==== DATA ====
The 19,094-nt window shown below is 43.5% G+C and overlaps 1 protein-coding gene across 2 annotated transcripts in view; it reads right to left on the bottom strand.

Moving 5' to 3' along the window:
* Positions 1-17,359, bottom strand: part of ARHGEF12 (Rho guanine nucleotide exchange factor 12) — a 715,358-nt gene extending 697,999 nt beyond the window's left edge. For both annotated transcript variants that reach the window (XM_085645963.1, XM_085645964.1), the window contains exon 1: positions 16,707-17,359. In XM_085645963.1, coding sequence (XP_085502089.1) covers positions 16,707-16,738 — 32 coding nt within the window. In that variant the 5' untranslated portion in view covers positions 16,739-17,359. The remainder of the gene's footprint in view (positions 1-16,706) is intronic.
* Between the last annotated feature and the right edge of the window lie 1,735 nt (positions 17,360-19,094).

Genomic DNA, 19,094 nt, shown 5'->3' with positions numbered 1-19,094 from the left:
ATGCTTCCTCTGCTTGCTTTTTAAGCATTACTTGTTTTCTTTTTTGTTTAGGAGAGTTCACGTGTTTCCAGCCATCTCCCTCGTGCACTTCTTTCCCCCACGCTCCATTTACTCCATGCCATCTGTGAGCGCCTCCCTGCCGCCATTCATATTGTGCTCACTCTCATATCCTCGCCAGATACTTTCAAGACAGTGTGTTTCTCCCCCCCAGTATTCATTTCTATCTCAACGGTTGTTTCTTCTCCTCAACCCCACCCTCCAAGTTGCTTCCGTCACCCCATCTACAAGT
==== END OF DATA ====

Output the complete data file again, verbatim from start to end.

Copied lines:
The 19,094-nt window shown below is 43.5% G+C and overlaps 1 protein-coding gene across 2 annotated transcripts in view; it reads right to left on the bottom strand.

Moving 5' to 3' along the window:
* Positions 1-17,359, bottom strand: part of ARHGEF12 (Rho guanine nucleotide exchange factor 12) — a 715,358-nt gene extending 697,999 nt beyond the window's left edge. For both annotated transcript variants that reach the window (XM_085645963.1, XM_085645964.1), the window contains exon 1: positions 16,707-17,359. In XM_085645963.1, coding sequence (XP_085502089.1) covers positions 16,707-16,738 — 32 coding nt within the window. In that variant the 5' untranslated portion in view covers positions 16,739-17,359. The remainder of the gene's footprint in view (positions 1-16,706) is intronic.
* Between the last annotated feature and the right edge of the window lie 1,735 nt (positions 17,360-19,094).

Genomic DNA, 19,094 nt, shown 5'->3' with positions numbered 1-19,094 from the left:
ATGCTTCCTCTGCTTGCTTTTTAAGCATTACTTGTTTTCTTTTTTGTTTAGGAGAGTTCACGTGTTTCCAGCCATCTCCCTCGTGCACTTCTTTCCCCCACGCTCCATTTACTCCATGCCATCTGTGAGCGCCTCCCTGCCGCCATTCATATTGTGCTCACTCTCATATCCTCGCCAGATACTTTCAAGACAGTGTGTTTCTCCCCCCCAGTATTCATTTCTATCTCAACGGTTGTTTCTTCTCCTCAACCCCACCCTCCAAGTTGCTTCCGTCACCCCATCTACAAGT